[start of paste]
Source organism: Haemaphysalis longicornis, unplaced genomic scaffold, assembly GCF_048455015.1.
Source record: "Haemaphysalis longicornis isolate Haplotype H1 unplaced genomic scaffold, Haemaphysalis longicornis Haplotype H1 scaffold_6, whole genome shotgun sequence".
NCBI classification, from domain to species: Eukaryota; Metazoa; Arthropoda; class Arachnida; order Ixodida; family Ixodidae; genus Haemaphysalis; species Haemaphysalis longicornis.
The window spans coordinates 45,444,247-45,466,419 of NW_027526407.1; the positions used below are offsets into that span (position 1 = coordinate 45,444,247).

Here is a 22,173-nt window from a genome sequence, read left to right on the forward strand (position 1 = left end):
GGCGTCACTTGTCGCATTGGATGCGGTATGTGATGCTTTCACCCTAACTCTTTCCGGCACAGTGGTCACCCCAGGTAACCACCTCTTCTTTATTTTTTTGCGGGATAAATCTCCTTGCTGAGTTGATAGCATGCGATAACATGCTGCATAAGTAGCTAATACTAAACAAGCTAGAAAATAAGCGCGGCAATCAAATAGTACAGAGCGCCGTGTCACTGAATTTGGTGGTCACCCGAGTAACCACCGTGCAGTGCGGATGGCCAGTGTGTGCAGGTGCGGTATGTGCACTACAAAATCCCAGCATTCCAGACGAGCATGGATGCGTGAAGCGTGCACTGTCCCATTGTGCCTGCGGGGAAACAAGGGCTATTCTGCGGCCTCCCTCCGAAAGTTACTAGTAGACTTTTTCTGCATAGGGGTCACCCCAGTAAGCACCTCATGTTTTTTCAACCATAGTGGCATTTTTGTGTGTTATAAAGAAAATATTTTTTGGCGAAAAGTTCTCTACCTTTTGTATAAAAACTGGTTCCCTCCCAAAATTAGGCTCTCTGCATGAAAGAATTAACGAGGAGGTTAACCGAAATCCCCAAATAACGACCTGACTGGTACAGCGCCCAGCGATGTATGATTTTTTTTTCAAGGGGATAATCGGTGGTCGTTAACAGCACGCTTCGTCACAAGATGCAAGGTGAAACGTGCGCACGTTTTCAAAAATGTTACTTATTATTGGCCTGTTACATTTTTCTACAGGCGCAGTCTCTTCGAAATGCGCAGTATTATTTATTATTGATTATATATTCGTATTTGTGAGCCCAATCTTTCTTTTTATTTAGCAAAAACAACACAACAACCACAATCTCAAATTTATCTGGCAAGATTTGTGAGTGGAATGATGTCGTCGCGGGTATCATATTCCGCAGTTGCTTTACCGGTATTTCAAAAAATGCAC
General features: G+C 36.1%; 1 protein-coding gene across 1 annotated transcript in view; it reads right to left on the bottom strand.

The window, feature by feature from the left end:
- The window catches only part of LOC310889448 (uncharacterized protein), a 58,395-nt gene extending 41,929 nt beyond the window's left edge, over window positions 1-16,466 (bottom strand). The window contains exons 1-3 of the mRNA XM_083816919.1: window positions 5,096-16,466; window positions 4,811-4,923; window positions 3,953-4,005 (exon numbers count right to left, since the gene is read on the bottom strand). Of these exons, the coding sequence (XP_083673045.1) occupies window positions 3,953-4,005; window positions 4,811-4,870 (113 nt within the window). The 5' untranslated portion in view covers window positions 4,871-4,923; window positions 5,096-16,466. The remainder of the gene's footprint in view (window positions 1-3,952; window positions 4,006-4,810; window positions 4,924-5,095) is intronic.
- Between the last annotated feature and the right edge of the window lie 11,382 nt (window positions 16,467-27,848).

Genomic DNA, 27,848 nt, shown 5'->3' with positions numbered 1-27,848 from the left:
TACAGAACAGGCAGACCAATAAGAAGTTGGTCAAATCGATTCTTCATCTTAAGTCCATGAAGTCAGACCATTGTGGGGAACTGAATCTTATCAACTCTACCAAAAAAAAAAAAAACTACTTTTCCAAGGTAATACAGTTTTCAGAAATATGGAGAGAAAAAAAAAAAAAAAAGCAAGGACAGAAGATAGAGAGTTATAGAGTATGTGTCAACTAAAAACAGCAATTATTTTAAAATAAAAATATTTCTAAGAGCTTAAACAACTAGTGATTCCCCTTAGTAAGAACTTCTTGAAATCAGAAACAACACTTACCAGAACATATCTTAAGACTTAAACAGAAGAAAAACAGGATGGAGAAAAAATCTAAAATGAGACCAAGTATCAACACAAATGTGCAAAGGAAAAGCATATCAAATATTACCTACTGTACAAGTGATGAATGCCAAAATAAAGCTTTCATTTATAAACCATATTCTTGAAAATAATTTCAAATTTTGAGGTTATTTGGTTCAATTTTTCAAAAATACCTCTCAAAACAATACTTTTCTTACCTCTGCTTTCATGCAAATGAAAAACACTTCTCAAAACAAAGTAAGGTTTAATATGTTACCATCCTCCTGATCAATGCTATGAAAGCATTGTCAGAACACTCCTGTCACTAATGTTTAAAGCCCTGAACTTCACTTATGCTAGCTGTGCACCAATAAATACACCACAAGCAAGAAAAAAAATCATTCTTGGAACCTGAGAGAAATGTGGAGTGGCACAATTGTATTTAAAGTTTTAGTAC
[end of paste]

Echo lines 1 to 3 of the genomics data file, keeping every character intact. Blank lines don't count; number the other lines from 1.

Source organism: Haemaphysalis longicornis, unplaced genomic scaffold, assembly GCF_048455015.1.
Source record: "Haemaphysalis longicornis isolate Haplotype H1 unplaced genomic scaffold, Haemaphysalis longicornis Haplotype H1 scaffold_6, whole genome shotgun sequence".
NCBI classification, from domain to species: Eukaryota; Metazoa; Arthropoda; class Arachnida; order Ixodida; family Ixodidae; genus Haemaphysalis; species Haemaphysalis longicornis.